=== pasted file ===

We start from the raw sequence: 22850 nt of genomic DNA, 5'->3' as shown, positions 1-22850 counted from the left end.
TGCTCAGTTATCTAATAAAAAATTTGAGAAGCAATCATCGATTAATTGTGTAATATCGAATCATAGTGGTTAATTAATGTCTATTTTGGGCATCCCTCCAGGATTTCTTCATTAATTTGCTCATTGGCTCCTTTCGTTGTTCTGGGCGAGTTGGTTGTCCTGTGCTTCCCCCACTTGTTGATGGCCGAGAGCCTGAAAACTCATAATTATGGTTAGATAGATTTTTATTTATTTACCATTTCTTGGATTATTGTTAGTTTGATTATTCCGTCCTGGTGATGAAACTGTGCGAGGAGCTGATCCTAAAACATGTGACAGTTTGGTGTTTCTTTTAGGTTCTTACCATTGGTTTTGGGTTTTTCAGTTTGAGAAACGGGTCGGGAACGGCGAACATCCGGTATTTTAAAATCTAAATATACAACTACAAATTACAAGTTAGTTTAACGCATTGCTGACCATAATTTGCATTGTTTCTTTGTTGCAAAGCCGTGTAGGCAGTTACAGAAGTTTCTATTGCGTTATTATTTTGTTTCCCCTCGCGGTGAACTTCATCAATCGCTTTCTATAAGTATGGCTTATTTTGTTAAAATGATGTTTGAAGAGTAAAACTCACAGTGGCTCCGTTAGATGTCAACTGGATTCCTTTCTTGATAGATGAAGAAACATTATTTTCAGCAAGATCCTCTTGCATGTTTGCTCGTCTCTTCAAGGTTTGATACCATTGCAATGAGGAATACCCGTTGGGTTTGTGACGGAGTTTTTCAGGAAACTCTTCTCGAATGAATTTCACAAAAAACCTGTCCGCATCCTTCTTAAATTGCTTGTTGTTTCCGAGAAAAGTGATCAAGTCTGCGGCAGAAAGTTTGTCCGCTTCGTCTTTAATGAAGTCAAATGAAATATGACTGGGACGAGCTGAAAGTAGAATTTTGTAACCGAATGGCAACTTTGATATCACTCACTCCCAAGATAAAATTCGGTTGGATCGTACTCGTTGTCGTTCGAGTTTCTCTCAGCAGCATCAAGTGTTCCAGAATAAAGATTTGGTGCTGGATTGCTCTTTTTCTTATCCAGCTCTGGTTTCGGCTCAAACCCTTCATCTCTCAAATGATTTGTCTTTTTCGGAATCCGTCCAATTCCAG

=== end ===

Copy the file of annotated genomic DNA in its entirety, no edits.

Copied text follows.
We start from the raw sequence: 22850 nt of genomic DNA, 5'->3' as shown, positions 1-22850 counted from the left end.
TGCTCAGTTATCTAATAAAAAATTTGAGAAGCAATCATCGATTAATTGTGTAATATCGAATCATAGTGGTTAATTAATGTCTATTTTGGGCATCCCTCCAGGATTTCTTCATTAATTTGCTCATTGGCTCCTTTCGTTGTTCTGGGCGAGTTGGTTGTCCTGTGCTTCCCCCACTTGTTGATGGCCGAGAGCCTGAAAACTCATAATTATGGTTAGATAGATTTTTATTTATTTACCATTTCTTGGATTATTGTTAGTTTGATTATTCCGTCCTGGTGATGAAACTGTGCGAGGAGCTGATCCTAAAACATGTGACAGTTTGGTGTTTCTTTTAGGTTCTTACCATTGGTTTTGGGTTTTTCAGTTTGAGAAACGGGTCGGGAACGGCGAACATCCGGTATTTTAAAATCTAAATATACAACTACAAATTACAAGTTAGTTTAACGCATTGCTGACCATAATTTGCATTGTTTCTTTGTTGCAAAGCCGTGTAGGCAGTTACAGAAGTTTCTATTGCGTTATTATTTTGTTTCCCCTCGCGGTGAACTTCATCAATCGCTTTCTATAAGTATGGCTTATTTTGTTAAAATGATGTTTGAAGAGTAAAACTCACAGTGGCTCCGTTAGATGTCAACTGGATTCCTTTCTTGATAGATGAAGAAACATTATTTTCAGCAAGATCCTCTTGCATGTTTGCTCGTCTCTTCAAGGTTTGATACCATTGCAATGAGGAATACCCGTTGGGTTTGTGACGGAGTTTTTCAGGAAACTCTTCTCGAATGAATTTCACAAAAAACCTGTCCGCATCCTTCTTAAATTGCTTGTTGTTTCCGAGAAAAGTGATCAAGTCTGCGGCAGAAAGTTTGTCCGCTTCGTCTTTAATGAAGTCAAATGAAATATGACTGGGACGAGCTGAAAGTAGAATTTTGTAACCGAATGGCAACTTTGATATCACTCACTCCCAAGATAAAATTCGGTTGGATCGTACTCGTTGTCGTTCGAGTTTCTCTCAGCAGCATCAAGTGTTCCAGAATAAAGATTTGGTGCTGGATTGCTCTTTTTCTTATCCAGCTCTGGTTTCGGCTCAAACCCTTCATCTCTCAAATGATTTGTCTTTTTCGGAATCCGTCCAATTCCAG